Henry Knox to Tobias Lear
[Philadelphia] 3 June 1792. Asks Lear “to inform the President of the United States that I propose to avail myself of his permission to go to New York by the early stage tomorrow Morning, and to return on thursday or at furthest on friday evening next.”1
ALS, DLC:GW; LB, DLC:GW.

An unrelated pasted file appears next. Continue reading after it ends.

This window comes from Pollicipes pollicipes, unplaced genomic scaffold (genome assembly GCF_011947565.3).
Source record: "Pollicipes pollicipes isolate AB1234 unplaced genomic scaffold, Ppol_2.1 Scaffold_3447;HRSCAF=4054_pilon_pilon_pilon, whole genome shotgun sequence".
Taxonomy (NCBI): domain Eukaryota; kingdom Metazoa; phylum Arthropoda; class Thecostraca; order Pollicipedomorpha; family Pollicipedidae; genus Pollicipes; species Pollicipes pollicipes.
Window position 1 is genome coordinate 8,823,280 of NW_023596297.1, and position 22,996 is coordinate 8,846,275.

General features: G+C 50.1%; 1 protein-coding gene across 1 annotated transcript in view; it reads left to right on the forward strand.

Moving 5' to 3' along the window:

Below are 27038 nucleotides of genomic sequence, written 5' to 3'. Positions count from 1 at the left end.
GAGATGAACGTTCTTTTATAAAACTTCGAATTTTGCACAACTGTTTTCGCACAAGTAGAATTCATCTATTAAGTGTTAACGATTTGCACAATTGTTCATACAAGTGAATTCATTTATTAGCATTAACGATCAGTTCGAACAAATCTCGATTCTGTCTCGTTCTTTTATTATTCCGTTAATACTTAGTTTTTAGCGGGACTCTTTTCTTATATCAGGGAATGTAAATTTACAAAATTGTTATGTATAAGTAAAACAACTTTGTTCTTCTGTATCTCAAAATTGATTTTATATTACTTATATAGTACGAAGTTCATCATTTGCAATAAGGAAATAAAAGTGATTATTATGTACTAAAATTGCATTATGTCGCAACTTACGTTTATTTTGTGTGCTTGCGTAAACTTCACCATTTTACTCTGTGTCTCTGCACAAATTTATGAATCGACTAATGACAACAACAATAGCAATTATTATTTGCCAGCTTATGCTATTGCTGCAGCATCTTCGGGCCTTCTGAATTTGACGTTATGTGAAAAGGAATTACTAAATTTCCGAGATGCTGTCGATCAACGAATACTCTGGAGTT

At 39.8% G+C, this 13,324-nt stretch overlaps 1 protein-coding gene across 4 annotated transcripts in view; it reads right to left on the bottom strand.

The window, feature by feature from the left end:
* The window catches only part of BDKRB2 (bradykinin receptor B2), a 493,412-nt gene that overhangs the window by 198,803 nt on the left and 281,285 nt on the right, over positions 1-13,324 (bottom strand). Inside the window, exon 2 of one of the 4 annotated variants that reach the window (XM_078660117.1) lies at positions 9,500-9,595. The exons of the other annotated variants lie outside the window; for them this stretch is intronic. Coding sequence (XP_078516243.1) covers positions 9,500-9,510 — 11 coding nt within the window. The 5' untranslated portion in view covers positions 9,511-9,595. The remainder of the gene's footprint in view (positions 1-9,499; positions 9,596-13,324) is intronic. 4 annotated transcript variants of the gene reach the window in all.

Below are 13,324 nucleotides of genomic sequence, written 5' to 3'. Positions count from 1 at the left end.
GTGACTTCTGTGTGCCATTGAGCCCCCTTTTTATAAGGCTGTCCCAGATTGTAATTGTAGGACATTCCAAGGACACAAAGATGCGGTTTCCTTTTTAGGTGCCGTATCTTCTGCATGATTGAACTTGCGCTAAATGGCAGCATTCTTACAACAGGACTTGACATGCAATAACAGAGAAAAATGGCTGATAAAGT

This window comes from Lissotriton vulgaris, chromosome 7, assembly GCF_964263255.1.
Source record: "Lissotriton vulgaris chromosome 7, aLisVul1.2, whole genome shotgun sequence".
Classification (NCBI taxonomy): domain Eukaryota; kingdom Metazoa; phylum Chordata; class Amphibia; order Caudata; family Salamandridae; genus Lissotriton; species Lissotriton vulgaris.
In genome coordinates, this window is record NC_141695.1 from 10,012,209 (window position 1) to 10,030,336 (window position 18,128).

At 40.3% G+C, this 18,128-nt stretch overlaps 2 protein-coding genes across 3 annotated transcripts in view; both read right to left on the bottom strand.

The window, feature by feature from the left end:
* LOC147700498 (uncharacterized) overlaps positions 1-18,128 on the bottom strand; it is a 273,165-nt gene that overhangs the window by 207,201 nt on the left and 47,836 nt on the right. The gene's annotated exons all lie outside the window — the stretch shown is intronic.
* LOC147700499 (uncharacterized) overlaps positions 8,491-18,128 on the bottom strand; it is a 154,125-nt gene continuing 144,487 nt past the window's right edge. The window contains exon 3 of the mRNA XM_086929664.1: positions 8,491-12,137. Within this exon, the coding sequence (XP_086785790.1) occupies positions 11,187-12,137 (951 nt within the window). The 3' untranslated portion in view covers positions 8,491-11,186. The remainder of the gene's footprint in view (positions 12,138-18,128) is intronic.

1. Knox’s journey north apparently was a business trip. On Thursday, 7 June, Knox wrote his wife, Lucy Flucker Knox, from New York: “Here I am yet. But I hope to get away tomorrow—most certainly my public business is suffering. Upon the fullest consideratio⟨n⟩ of the subject I have agreed with Mr [William] Duer to relinquish all claims to the eastern [Massachusetts] purchases, provided he shall on or before the first day of March next give me real or personal security to my approbation or public stock . . . 37500 Dollars or fifteen thousand pounds New York Curry divided into three equal installments” to be paid over the next three years. In a postscript Knox added that his wife should “Remember however the Agreement with Duer is a secret” (NNGL: Knox Papers). On the following evening, 8 June, Knox wrote his wife from Elizabeth, N.J.: “I am here on my return having staid longer than I expected—I finished my business in New York agreably to the plan I mentioned whether it will be productive time will discover—If the first payment shall be made in time all may be well—every thing will therefore depend on that point” (NNGL: Knox Papers). Knox returned to Philadelphia by 14 June (see Knox’s letter to his daughter Lucy, 14 June 1792, NNGL: Knox Papers). For the background to Henry Knox’s land speculations, see Knox to GW, 21 Dec. 1788, note 1.